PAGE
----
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I'm having a problem with my dongle heartbeat. We have been using a timer to send a heartbeat to our dongle to keep the license alive. However, if one of our processor-intensive subprocesses takes longer than the dongle license timeout, the application needs to be restarted.

The subprocess in question involves running a third party console app and redirecting its output to our log file. This sub-app is launched using ::CreateProcess. Since WM_TIMER is a low priority, the heartbeat timer messages get shunted off and the license expires.

So I thought what was necessary was to put the heart-beat timer into its own thread. I did this, but the ::CreateProcess appears to block all threads in the parent app.

I don't want to run the sub-process asynchronously, so how do I get my heart-beat thread to keep running at the same time?

Additional:
My timer thread is essentially this:
Threads And Timers[^]

And I just noticed that my console redirection class (optionally) does a WaitForSingleObject on the created process, which is presumably what blocks the parent threads. Essentially, I need my parent app to continue with its 'background' threads while waiting for the spawned process to finish (without using WaitForSingleObject?).
Posted
Updated 17-Jun-17 0:34am
v2
Comments
Jochen Arndt 26-Jul-12 3:03am    
CreateProcess returns immediately and would not block. So the problem must be somewhere else.

Did you still use WM_TIMER in your new heart-beat thread? If so, use WaitForSingleObject with the heart-beat time out value and a kill event handle set upon program exit. Then the heart-beat timer does not need message handling. You may also set the priority of the heart-beat thread above the priority of your main application.
pasztorpisti 26-Jul-12 4:35am    
The problem can also be in the process being launched. I observed that some porocesses work so intensively (especially some antivirus software in nightly mode) that you feel it on the user interface even on an intel i7.
Code-o-mat 26-Jul-12 4:54am    
Can you show us what that thread does? You could use the "improve question" link under your post to add some relevant code sniplets, don't forget to tag them accordingly.
Jochen Arndt 26-Jul-12 6:54am    
To your update:
The timer thread you are using is not the best choice because it is still using the Windows Timers.
My suggestion:
- Create a worker thread and a terminate event
- In the worker thread use WaitForSingleObject with the terminate event handle and your heart beat timeout inside a while loop.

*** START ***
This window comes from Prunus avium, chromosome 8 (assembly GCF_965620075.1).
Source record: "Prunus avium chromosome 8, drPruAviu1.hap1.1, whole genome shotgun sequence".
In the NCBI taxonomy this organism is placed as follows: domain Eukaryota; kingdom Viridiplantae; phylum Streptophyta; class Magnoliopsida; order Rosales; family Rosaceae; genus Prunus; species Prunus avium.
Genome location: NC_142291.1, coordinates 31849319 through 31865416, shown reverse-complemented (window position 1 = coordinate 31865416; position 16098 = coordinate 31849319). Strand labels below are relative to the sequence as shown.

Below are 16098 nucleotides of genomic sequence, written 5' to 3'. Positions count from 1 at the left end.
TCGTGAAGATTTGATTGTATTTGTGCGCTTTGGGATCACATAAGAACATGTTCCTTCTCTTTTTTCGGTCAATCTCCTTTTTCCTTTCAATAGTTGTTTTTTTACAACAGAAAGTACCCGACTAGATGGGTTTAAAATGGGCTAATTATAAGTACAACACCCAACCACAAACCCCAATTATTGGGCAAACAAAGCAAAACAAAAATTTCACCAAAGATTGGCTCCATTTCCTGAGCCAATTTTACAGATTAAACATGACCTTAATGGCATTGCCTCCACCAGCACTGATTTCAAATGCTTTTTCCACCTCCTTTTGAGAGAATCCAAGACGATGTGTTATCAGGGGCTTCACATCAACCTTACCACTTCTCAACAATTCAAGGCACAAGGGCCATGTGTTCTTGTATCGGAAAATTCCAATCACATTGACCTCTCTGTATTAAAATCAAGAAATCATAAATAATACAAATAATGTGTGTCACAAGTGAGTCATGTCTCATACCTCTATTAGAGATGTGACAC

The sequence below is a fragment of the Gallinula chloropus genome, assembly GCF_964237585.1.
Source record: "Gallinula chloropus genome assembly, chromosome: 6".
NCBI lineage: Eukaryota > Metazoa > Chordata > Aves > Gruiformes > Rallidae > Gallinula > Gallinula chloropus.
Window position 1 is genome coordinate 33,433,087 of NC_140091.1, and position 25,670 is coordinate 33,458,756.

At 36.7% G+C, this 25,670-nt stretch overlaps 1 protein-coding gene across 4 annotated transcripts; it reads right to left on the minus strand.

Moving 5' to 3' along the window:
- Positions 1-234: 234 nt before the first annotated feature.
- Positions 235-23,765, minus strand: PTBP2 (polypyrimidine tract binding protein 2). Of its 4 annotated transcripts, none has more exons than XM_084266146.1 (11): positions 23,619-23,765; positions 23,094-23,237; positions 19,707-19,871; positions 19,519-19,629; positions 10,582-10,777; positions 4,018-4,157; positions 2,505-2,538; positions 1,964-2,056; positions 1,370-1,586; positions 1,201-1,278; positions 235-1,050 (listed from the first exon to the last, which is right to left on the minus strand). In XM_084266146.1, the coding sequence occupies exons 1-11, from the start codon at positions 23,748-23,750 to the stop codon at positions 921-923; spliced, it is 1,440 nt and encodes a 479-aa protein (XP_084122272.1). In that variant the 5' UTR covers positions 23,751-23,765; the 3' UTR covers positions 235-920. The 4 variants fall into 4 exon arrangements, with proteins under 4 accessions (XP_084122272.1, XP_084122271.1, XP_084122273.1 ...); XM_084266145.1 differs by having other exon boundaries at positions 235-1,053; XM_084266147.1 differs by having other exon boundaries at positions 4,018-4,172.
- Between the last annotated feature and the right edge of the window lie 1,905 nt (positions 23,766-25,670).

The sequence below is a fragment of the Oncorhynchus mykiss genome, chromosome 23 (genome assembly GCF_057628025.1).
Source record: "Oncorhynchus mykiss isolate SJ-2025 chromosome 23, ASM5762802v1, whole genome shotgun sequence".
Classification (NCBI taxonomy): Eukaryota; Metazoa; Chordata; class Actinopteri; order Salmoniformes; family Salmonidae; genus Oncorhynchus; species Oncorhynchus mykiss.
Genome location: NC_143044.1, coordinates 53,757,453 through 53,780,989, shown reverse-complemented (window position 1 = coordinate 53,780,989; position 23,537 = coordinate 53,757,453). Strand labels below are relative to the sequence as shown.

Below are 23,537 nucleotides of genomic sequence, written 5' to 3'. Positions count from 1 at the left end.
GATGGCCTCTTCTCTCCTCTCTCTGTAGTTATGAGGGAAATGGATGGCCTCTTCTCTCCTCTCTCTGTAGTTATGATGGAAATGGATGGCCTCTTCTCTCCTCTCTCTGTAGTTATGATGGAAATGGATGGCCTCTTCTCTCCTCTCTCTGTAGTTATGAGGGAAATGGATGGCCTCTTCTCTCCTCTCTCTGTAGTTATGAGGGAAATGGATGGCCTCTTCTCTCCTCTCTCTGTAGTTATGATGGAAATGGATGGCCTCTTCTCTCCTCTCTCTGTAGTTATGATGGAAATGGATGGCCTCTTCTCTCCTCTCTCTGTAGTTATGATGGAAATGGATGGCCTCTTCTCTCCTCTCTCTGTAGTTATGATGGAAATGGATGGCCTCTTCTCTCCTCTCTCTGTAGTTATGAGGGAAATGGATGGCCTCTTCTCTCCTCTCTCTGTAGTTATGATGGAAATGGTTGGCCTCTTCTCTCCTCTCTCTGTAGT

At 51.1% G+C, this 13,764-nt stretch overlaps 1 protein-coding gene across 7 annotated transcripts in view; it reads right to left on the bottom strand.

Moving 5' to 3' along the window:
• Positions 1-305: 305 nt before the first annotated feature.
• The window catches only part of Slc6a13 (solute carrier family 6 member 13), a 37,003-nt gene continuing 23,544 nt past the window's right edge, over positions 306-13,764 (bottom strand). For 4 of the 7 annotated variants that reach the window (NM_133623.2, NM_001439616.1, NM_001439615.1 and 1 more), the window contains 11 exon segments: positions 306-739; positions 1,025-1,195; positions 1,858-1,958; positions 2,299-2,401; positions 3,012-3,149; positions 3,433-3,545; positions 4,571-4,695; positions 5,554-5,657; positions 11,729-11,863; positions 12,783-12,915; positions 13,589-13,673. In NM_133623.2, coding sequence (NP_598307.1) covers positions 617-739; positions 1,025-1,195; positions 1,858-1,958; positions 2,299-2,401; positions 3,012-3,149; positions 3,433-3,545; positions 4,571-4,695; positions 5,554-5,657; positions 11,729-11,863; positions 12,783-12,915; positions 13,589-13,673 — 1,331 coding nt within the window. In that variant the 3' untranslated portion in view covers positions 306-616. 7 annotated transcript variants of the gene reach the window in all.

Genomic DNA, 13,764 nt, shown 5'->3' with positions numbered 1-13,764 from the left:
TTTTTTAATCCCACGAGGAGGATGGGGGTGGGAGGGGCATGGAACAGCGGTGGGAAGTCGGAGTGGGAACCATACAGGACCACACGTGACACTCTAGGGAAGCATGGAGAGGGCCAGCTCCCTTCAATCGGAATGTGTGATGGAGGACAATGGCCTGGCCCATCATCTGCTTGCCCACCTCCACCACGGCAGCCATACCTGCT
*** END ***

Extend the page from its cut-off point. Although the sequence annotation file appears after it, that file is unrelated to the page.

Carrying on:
- Upon terminate event, leave the loop and return from the thread.
- Upon time out, execute your heart beat function.
- Upon program exit, fire the terminate event.

Optional set the thread priority one above the main app priority (see AfxBeginThread). Your external process will probably have the same priority as your main app. Then the heart beat should work (if not delayed by heavy system load with higher priorities).
enhzflep 26-Jul-12 10:39am    
If this was an answer it could be up-voted...

1 solution

From the updated question and the comments, this seems to solve the problem:

Using the Windows timers is often not the best choice. For periodic actions that are hardware related and/or sensitive to system load, a worker thread may be a better solution:


  • Create a worker thread and a terminate event.
  • In the worker thread use WaitForSingleObject() with the terminate event handle and your heart beat timeout inside a while loop.
  • Upon the terminate event, leave the loop and return from the thread.
  • Upon time out, execute your heart beat function.
  • Upon program exit, fire the terminate event.

Optional set the thread priority one above the main app priority (see AfxBeginThread). Your external process will probably have the same priority as your main app. Then the heart beat should work (if not delayed by heavy system load with higher priorities).
 
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Comments
SoMad 28-Jul-12 3:58am    
I agree with this approach, +5.
I rarely have good results when I try to apply priorities to threads as it just seems to create other issues. In this case, it could be a valid option since this thread is not really doing a whole lot.

The OP said he would mark this as the answer - I hope he did not forget.

Soren Madsen
Jochen Arndt 28-Jul-12 5:07am    
Thank you.
You are right that increasing the priority is an option for this problem, but may be counterproductive with other scenarios. It's only an option when the threads execution time is short and the intervals are not too short.

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